Chelsea – The Modern Slavery Garden

Amongst the madness, beauty and razzmatazz of Chelsea this year, there was a garden with a powerful message. The Modern Slavery Garden, designed by Juliet Sargeant, the first female black designer in Chelsea’s 103 year history.

Modern Slavery Garden

Modern Slavery Garden

Behind the closed doors, a dark centre – charcoal floor, dark railings and door backs representing a hidden reality of men, women and children trapped in modern day slavery. The tall Oak planted within, symbolising the Oak Wilberforce stood under in 1788 with William Pitt discussing the campaign to abolish slavery.

The door numbers represent deeply moving statistics from the 2014 Global Slavery Index. Men, women and child human trafficking and forced labour. Sex slavery, debt bondage, domestic servitude, child marriage, organ harvesting, forced agriculture labour, factories and sweatshops, producing goods for global supply chains, even nail bar forced labour.

Modern Slavery Garden doors

Modern Slavery Garden doors

The small oak saplings at the base of the large Oak tree were grown by modern slavery survivors on an allotment run by the Medaille Trust, a Salvation Army partner, on a UK south coast allotment they use as part of their recuperation and recovery from their experiences of exploitation.

Modern Slavery Garden

Modern Slavery Garden

The open Oak doors and colourful planting represent freedom beyond the bleakness.

The UK Modern Slavery Act was passed last year, and from April 1st 2016 for the first time, companies with a turnover of more than £36m must declare what they are doing about slavery, within their companies and their supply chains – (Last year there was a successful prosecution of a bed company in Yorkshire using trafficked slave labour supplying several prestigious UK stores).

Modern Slavery Garden Planting

Modern Slavery Garden Planting

However, as yet there are no repercussions if companies choose not to publish these reports, its early days. Hopefully this legislation will be further tightened. As consumers we can challenge companies making huge profits from others bleak slave misery. A new campaign promoted by the Modern Slavery Garden to coincide with the first wave of disclosures in April 2016, gives power to the public to challenge the labour ethics of products and suppliers. Folk are encouraged to photograph the product with the hashtag #askthequestion via social media and publicly ask for answers.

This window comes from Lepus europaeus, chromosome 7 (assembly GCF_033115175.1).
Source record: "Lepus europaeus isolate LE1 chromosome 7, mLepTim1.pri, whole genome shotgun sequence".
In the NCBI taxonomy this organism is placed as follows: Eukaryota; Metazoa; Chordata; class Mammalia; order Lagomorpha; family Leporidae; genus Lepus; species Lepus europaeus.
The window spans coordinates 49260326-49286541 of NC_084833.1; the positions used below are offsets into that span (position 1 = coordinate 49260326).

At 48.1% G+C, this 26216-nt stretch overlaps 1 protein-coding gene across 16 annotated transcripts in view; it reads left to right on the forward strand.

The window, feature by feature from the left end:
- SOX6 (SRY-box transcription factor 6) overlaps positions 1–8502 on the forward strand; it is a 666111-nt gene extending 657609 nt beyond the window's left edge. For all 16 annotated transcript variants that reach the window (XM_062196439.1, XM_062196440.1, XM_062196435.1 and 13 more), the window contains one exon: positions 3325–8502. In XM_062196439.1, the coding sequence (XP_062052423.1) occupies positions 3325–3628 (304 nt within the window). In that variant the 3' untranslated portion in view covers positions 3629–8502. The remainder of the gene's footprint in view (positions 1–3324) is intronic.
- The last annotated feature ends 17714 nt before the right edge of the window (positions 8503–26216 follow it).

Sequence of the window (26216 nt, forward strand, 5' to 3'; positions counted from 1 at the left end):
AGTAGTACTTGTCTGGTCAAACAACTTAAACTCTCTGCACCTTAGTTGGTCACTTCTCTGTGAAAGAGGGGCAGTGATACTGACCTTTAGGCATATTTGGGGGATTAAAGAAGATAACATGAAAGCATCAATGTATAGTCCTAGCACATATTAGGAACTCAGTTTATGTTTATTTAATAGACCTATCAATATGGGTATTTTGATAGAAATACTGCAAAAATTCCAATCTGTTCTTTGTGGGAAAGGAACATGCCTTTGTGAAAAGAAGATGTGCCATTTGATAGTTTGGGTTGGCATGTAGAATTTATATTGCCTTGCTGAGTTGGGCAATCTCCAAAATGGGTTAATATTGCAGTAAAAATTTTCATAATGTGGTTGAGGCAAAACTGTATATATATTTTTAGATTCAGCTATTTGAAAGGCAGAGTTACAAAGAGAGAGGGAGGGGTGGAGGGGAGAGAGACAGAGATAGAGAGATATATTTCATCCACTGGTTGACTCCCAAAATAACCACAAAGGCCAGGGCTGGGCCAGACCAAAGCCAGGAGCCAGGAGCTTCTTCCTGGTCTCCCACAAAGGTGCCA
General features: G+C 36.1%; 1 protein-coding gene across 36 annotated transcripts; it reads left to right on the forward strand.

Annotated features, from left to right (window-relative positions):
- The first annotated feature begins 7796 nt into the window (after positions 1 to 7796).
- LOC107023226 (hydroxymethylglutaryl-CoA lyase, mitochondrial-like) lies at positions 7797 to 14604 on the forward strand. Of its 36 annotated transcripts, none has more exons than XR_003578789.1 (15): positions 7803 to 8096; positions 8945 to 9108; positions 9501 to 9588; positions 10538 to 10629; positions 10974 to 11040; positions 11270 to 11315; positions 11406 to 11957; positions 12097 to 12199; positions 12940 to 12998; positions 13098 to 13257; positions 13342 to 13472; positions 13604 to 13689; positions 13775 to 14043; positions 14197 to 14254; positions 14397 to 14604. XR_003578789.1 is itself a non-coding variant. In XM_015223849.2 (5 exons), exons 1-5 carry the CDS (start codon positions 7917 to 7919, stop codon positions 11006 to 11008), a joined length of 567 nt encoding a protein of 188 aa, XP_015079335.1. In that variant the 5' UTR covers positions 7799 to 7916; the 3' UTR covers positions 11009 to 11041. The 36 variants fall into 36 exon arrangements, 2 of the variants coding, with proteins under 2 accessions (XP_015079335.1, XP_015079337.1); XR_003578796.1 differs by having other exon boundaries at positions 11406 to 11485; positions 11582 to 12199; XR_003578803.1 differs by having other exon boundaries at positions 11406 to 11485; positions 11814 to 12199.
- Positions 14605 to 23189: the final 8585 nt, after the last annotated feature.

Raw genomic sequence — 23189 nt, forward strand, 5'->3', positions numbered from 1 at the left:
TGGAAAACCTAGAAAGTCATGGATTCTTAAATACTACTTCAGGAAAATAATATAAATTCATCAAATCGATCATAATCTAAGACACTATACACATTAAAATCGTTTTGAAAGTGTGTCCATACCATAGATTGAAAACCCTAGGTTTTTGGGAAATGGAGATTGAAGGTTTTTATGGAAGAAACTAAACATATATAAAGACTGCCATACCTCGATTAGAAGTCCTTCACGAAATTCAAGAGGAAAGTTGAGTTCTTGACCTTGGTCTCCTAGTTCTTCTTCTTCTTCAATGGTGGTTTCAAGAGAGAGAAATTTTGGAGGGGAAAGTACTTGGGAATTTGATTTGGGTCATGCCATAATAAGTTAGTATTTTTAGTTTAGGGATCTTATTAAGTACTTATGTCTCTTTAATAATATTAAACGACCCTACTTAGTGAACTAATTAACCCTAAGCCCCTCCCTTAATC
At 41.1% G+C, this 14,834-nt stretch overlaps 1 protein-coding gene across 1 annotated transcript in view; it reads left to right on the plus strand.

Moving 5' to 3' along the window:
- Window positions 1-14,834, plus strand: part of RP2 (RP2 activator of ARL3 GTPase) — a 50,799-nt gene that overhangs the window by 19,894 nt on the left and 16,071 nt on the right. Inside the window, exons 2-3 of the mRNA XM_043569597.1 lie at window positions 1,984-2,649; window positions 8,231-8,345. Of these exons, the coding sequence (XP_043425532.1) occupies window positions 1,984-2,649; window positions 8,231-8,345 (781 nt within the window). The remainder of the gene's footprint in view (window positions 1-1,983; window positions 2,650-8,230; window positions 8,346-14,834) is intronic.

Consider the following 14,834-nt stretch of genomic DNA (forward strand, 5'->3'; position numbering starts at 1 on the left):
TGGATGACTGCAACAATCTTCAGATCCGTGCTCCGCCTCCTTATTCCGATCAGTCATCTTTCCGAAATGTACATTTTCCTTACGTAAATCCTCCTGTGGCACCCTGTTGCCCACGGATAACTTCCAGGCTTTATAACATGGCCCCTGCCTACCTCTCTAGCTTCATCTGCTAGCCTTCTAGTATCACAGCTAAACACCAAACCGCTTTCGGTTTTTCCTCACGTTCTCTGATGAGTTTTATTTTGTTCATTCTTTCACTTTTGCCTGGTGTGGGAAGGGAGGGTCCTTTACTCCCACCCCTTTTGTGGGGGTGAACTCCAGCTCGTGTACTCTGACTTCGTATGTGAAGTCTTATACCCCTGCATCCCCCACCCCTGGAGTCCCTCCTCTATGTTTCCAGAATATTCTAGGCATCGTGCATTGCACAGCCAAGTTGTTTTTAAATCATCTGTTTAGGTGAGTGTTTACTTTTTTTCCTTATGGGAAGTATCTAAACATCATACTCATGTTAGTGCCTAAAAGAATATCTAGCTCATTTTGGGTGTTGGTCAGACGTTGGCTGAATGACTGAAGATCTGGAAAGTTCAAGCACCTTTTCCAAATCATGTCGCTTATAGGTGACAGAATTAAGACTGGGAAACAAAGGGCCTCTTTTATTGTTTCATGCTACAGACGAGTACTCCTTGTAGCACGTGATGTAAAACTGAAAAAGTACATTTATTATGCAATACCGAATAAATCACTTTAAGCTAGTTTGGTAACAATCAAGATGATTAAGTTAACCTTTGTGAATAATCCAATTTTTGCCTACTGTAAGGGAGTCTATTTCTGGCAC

Today, a few days after Chelsea closed the Global Slavery Index has released new 2016 figures, and reports a 10 million increase – 45.8 million men, women and children are modern slaves. 13,000 within the UK. Victims here are both vulnerable people in the UK and trafficked from overseas, forced to work illegally.

What kind of world is this?

Having been on the verge of giving up Chelsea visits, tired of hotel gardens and greenhouses the price of houses, its refreshing to see the RHS accept new challenging designs. Chelsea is eclectic and eccentric, filled with passion and excellence but so valid to find thought provoking emotive gardens too. Juliet won both a well deserved gold medal and the Peoples Choice in the Fresh category.

My top two Chelsea Flower Show Gardens ever


I am a sporadic Chelsea visitor, sometimes preferring the space, freedom and elbow room of Hampton Court, sometimes neither and watch from the comfort of my home. But every time I have visited I’ve kept the lovely leaflets from gardens that move or inspire me the most.

In my own tribute to the centenary year, I’ve tried to recall every show garden ever visited and two stand out for me, head and shoulders above the rest, but for different reasons.